Cash is king however the significant downturn in recent times has resulted in serious cash flow shortages for many businesses and individuals alike.
Therefore, it has never been more important as a business owner or a company director to understand the financial position of your company to avoid the risk of insolvency. The same goes for individuals who may be at risk of personal bankruptcy.
A company faces the risk of trading insolvent if it is unable to pay its debts as and when they fall due.
In our experience, warning signs your business, or a business you have dealings with, may be under financial stress and facing insolvency include:
Stone Group Lawyers can provide you with strategic advice to prevent insolvency and we deliver solutions that best suit the company’s needs and unique situation.
The short answer is to be proactive in seeking legal advice, the long answer is as per the below points.
If your company has been issued with a statutory demand, or if you are seeking to issue a statutory demand upon a debtor company, please contact Stone Group Lawyers to arrange a free 30-minute consultation to discuss your matter with one of our litigation specialists.
A statutory demand is a formal demand to collect a debt, under s459E of the Corporations Act 2001 (the Act) and is used by creditors seeking to initiate the winding up of the debtor company. The statutory demand is a means for the creditor(s) to determine whether the debtor company can pay its debt(s) as and when they fall due.
Creditors wanting to initiate a compulsory winding up in insolvency will first serve a statutory demand on the company owing the debt.
Pursuant to section 459E of the Act a person may serve a company with a statutory demand relating to:
The debt or debts claimed in the statutory demand must total at least the statutory minimum (section 459E(1)), which is currently $2,000.00).
In order to be considered valid a statutory demand must:
A statutory demand must be served upon the company by:
If at the end of the period for compliance (typically 21 days) the company has not complied with the terms of the statutory demand, the presumption that the company is insolvent may arise. Subsequently, the creditor may apply to the Court pursuant to section 459Q of the Act for an Order that the debtor company be wound up.
Pursuant to section 459G of the Act, a company may apply to the Court for an order setting aside a statutory demand, however, this must occur within 21 days after the statutory demand is served upon the company. An application to set aside also requires the debtor company to:
A statutory demand will only be set aside if:
If you have been issued with a bankruptcy notice, or if you are seeking to issue a bankruptcy notice upon a debtor company, please contact Stone Group Lawyers to arrange a free 30-minute consultation to discuss your matter with one of our litigation specialists.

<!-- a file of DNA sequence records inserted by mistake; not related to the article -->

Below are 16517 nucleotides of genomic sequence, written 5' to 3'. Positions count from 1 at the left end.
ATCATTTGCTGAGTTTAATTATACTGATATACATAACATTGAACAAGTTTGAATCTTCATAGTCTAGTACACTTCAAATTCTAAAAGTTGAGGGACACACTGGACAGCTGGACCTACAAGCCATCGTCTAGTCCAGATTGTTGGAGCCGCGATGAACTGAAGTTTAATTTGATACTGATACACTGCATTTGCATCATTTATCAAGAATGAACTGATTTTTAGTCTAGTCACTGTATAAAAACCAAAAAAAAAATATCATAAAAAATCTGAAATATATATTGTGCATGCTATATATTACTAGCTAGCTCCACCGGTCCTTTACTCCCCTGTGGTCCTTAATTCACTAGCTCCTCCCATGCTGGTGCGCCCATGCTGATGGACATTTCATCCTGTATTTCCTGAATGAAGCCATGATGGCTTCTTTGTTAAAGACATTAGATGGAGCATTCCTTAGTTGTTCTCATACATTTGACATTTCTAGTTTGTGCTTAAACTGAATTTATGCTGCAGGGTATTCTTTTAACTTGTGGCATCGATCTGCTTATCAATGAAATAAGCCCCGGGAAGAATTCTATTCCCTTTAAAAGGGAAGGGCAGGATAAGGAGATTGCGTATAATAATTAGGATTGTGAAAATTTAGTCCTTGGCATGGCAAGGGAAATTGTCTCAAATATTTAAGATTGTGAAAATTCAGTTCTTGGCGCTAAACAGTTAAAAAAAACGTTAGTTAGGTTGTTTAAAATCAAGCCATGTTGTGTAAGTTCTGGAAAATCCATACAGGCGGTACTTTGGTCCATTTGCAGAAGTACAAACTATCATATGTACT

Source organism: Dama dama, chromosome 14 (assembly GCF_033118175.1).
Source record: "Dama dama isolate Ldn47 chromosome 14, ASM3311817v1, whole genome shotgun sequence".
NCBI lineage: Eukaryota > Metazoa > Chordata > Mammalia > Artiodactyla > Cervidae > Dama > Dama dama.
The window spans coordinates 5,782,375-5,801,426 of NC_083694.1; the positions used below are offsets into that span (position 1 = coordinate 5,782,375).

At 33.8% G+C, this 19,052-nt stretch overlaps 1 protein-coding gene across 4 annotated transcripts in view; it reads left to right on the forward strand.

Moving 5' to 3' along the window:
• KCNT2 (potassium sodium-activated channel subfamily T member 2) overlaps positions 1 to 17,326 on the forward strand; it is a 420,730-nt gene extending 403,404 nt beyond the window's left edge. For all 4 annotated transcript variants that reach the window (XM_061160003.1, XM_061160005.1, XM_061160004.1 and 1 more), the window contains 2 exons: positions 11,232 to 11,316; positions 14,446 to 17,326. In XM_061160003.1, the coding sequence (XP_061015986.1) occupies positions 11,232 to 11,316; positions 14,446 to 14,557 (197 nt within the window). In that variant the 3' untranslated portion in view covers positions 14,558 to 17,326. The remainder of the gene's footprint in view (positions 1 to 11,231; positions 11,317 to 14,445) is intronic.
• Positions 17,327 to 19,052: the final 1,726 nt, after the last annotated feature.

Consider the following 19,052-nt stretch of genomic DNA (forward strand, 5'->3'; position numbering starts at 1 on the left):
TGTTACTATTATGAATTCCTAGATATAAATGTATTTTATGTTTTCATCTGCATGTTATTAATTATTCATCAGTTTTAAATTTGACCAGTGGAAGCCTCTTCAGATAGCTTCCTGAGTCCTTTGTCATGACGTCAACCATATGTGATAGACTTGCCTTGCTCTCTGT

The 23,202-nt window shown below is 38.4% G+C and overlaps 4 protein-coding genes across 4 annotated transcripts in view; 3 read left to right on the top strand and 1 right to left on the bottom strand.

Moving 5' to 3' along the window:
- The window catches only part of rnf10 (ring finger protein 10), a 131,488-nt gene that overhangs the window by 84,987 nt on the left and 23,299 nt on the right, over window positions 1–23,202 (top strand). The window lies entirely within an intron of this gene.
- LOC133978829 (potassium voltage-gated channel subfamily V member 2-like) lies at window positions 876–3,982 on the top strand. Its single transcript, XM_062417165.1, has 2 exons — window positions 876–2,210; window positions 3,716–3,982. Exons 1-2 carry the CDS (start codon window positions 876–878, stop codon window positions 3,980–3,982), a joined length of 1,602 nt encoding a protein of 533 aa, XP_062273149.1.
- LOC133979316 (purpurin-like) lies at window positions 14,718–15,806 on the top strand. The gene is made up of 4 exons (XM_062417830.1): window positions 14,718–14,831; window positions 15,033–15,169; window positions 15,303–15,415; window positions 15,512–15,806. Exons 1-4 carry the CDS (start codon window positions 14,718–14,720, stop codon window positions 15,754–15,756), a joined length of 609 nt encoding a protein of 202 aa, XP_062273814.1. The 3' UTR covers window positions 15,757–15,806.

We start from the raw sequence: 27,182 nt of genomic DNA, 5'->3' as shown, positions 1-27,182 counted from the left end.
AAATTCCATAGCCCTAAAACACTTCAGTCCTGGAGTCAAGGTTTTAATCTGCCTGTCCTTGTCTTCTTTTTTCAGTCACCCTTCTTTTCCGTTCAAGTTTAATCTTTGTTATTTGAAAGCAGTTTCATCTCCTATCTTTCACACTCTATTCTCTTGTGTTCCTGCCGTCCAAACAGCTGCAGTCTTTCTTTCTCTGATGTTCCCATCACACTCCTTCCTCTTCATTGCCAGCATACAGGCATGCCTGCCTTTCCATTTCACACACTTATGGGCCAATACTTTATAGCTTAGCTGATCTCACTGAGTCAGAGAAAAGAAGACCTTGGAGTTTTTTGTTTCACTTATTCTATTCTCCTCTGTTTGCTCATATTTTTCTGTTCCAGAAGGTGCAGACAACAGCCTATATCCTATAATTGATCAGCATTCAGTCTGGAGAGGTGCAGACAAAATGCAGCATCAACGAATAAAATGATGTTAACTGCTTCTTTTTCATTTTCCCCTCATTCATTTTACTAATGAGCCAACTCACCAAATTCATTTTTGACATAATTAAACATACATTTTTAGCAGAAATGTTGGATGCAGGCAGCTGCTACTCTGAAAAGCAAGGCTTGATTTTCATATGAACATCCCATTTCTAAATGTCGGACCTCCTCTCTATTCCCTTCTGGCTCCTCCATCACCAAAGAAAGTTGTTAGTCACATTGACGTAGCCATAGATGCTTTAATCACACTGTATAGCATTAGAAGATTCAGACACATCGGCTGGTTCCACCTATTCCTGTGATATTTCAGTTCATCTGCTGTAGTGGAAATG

A bankruptcy notice is a demand for payment of money by a creditor from a debtor. A creditor is someone who is owed money. A debtor is someone who owes money.
A bankruptcy notice is usually issued because a creditor has obtained a court judgment or judgments worth $5,000.00 or more against a debtor.
After receiving a bankruptcy notice, you should either:
If you fail to act in accordance with the above, you will be deemed to have committed an act of bankruptcy, which will give the creditor grounds to lodge a creditor’s petition to apply for a court order that you be made bankrupt (this is called a sequestration order).
A bankruptcy notice must be served upon the debtor in one of the following ways:
However, if a creditor is unable to serve the bankruptcy notice upon the debtor in accordance with the above, a Court may order that the bankruptcy notice can be served in another way.
The requirements of a valid bankruptcy notice are:
A bankruptcy notice may be challenged on any of the following grounds:
Defect In The Bankruptcy Notice
A Court may order that a defective bankruptcy notice fails to meet the requirements of the Bankruptcy Act 1996 (Cth) in so far as:
The Debt Upon Which The Bankruptcy Notice Is Based Does Not Exist
In order to claim that the debt upon which the bankruptcy notice does not exist, you must:
Counter-Claim, Set-Off Or Cross-Demand
You may challenge a bankruptcy notice on the basis of counter-claim or set-off if:
Abuse Of Process
If you can demonstrate to the Court that the purpose of the bankruptcy notice is to put pressure on you to pay the debt, rather than a genuine effort by the creditor to make you bankrupt then you may be able to get the bankruptcy notice set aside for being an abuse of process.
To apply to set aside a bankruptcy notice you must: